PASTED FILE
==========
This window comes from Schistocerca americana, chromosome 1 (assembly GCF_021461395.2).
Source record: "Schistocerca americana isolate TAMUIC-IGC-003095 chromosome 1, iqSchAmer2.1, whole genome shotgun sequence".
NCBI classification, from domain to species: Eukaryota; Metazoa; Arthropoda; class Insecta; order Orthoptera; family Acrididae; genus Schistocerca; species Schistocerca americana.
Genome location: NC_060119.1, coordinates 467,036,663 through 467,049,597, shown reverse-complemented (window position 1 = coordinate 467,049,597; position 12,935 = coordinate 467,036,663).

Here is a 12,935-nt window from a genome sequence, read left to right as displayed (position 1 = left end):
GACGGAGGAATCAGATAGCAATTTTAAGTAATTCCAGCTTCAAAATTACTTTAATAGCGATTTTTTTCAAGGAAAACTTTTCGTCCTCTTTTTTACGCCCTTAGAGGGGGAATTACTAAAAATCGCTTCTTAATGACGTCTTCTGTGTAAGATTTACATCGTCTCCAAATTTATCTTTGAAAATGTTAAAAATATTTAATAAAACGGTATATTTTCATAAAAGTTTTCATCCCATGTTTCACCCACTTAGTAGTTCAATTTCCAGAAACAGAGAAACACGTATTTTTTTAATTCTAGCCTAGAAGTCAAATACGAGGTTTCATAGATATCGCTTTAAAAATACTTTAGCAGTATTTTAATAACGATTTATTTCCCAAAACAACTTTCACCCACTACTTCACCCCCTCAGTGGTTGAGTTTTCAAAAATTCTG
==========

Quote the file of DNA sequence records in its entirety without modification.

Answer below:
This window comes from Schistocerca americana, chromosome 1 (assembly GCF_021461395.2).
Source record: "Schistocerca americana isolate TAMUIC-IGC-003095 chromosome 1, iqSchAmer2.1, whole genome shotgun sequence".
NCBI classification, from domain to species: Eukaryota; Metazoa; Arthropoda; class Insecta; order Orthoptera; family Acrididae; genus Schistocerca; species Schistocerca americana.
Genome location: NC_060119.1, coordinates 467,036,663 through 467,049,597, shown reverse-complemented (window position 1 = coordinate 467,049,597; position 12,935 = coordinate 467,036,663).

Here is a 12,935-nt window from a genome sequence, read left to right as displayed (position 1 = left end):
GACGGAGGAATCAGATAGCAATTTTAAGTAATTCCAGCTTCAAAATTACTTTAATAGCGATTTTTTTCAAGGAAAACTTTTCGTCCTCTTTTTTACGCCCTTAGAGGGGGAATTACTAAAAATCGCTTCTTAATGACGTCTTCTGTGTAAGATTTACATCGTCTCCAAATTTATCTTTGAAAATGTTAAAAATATTTAATAAAACGGTATATTTTCATAAAAGTTTTCATCCCATGTTTCACCCACTTAGTAGTTCAATTTCCAGAAACAGAGAAACACGTATTTTTTTAATTCTAGCCTAGAAGTCAAATACGAGGTTTCATAGATATCGCTTTAAAAATACTTTAGCAGTATTTTAATAACGATTTATTTCCCAAAACAACTTTCACCCACTACTTCACCCCCTCAGTGGTTGAGTTTTCAAAAATTCTG